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Even Iceland, a country brought to its knees by its banks, has discovered it still needs the blasted things. Without them, economic recovery has no hope at all. That is why Reykjavik is carving up its former “Viking invaders” – Glitnir, Kaupthing and Landsbanki – in a restructuring that might make bankers elsewhere blanch. Yet Iceland’s financial crisis has been so acute that everyone recognised the need to compromise. Iceland’s banks were more than too big to fail: with assets nine times larger than the economy, they were too big to save. A carve-up of the system, rather than parts of it, was inevitable.

The aim of the scheme is simple: to form a local banking system, funded by Icelandic deposits, backed by some $17bn of domestic assets extracted from the old banks. Their creditors, such as bondholders or foreign savers, are compensated for this transfer by a mixture of government bonds, equity in new banks or options. In theory, the equity will give them a stake in the new banks’ success. The greater equity creditors take, the less money Reykjavik has to spend recapitalising them.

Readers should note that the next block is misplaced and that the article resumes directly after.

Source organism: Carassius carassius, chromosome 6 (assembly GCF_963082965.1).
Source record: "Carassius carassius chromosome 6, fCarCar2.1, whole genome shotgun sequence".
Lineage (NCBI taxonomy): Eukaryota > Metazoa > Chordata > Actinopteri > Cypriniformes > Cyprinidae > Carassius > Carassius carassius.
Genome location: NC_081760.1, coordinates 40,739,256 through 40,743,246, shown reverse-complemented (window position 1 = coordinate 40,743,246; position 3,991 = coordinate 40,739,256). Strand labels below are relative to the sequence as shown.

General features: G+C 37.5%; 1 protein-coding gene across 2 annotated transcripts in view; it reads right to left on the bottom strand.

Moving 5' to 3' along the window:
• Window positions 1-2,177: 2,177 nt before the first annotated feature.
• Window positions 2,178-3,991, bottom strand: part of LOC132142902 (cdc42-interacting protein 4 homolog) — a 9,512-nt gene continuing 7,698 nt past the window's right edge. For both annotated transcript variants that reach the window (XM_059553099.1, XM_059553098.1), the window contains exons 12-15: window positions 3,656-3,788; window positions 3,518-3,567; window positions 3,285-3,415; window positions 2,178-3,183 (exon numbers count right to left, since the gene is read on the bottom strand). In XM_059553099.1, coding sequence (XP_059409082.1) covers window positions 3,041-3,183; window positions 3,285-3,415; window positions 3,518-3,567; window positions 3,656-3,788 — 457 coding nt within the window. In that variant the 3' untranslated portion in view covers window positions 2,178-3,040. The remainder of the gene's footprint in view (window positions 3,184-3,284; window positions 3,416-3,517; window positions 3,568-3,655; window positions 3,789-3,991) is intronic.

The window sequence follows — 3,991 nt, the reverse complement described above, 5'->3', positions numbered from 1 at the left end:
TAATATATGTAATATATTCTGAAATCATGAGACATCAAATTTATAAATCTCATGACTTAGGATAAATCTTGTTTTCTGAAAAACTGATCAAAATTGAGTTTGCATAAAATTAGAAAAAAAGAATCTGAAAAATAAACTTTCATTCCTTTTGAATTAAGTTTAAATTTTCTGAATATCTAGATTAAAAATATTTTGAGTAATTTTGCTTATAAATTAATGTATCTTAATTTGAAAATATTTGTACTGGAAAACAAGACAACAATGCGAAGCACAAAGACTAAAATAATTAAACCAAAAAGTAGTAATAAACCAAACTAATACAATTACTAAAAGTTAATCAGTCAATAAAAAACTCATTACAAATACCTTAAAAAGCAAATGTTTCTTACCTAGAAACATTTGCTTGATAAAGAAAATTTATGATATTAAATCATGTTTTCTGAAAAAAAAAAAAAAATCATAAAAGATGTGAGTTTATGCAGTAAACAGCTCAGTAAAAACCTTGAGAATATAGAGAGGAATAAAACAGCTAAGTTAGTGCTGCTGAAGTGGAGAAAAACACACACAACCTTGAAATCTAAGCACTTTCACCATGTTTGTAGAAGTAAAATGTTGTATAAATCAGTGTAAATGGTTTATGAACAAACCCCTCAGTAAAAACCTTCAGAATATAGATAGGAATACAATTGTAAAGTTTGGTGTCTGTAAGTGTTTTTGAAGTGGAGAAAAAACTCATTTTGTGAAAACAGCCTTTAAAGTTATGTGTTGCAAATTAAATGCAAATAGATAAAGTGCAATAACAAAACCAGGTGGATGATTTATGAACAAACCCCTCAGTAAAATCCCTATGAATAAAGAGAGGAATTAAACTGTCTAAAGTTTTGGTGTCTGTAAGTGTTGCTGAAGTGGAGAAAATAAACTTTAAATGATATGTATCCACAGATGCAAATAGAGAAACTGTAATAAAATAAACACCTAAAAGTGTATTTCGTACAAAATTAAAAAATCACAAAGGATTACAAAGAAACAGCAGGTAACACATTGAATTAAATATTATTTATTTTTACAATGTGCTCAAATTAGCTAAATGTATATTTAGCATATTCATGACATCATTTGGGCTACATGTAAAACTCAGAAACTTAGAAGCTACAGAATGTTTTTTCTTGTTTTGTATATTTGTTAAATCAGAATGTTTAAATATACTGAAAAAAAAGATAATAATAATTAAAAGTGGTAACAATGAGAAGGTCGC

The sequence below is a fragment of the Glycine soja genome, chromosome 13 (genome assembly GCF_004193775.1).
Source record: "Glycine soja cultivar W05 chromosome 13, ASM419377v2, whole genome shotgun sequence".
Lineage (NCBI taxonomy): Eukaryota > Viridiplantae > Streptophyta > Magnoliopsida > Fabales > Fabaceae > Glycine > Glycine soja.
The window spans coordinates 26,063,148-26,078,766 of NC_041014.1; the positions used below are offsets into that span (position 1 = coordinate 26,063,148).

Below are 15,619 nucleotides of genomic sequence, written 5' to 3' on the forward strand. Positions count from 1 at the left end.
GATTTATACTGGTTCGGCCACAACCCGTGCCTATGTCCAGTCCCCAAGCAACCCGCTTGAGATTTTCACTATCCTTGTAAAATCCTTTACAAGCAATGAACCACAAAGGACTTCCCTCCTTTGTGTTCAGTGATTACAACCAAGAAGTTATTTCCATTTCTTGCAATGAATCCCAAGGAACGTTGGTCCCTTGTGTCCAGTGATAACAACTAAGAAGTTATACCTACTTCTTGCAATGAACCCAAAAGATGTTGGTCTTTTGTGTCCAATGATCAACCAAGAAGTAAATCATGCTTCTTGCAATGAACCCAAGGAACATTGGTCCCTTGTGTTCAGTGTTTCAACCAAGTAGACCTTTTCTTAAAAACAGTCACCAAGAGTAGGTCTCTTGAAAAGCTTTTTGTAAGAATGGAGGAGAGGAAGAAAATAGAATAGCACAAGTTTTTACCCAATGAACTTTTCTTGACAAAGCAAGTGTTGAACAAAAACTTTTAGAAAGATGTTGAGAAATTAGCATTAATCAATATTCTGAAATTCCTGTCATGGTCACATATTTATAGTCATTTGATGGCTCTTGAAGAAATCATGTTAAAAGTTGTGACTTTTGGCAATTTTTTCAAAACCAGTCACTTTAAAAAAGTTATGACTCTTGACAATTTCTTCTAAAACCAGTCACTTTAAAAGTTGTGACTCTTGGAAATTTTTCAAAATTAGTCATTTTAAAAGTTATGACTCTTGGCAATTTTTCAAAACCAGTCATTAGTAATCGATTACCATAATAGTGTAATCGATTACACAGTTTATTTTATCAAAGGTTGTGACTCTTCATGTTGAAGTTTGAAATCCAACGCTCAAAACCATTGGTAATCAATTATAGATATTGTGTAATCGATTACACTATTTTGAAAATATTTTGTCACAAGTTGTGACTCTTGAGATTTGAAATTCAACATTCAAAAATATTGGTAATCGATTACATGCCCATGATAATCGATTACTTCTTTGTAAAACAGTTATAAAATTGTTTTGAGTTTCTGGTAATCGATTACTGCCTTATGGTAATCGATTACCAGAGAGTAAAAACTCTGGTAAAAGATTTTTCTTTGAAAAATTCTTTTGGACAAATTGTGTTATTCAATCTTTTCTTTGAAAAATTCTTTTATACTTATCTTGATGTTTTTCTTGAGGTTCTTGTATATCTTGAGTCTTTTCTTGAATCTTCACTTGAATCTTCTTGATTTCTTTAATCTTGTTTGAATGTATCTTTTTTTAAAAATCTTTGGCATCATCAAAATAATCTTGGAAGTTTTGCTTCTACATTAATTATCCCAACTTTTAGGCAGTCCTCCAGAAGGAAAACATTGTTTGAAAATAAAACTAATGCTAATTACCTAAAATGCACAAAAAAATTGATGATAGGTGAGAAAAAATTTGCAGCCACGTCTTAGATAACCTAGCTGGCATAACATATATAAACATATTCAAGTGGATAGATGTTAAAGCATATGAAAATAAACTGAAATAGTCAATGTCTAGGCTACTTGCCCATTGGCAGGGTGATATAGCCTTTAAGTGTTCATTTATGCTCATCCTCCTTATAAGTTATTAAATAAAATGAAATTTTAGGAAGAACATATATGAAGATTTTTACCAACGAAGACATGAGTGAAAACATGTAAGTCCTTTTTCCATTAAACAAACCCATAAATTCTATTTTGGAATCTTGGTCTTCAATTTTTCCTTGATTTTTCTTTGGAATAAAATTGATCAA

The plans look good on paper. But there are three problems. First, the agreement to compensate British and Dutch retail savers for the $5.5bn they deposited in internet bank Icesave needs parliamentary approval. That will be contentious, given the number of angry locals wearing “Iceslave” T-shirts. Second, the creditor workout at the old “international” banks is yet to begin; with liabilities of about $60bn, claimants will form the usual disorderly queue. Finally, in a deteriorating economic environment the new local banks’ assets will also be suffering, so further restructuring of dud domestic loans will be needed. Iceland’s financial retooling has only just begun.

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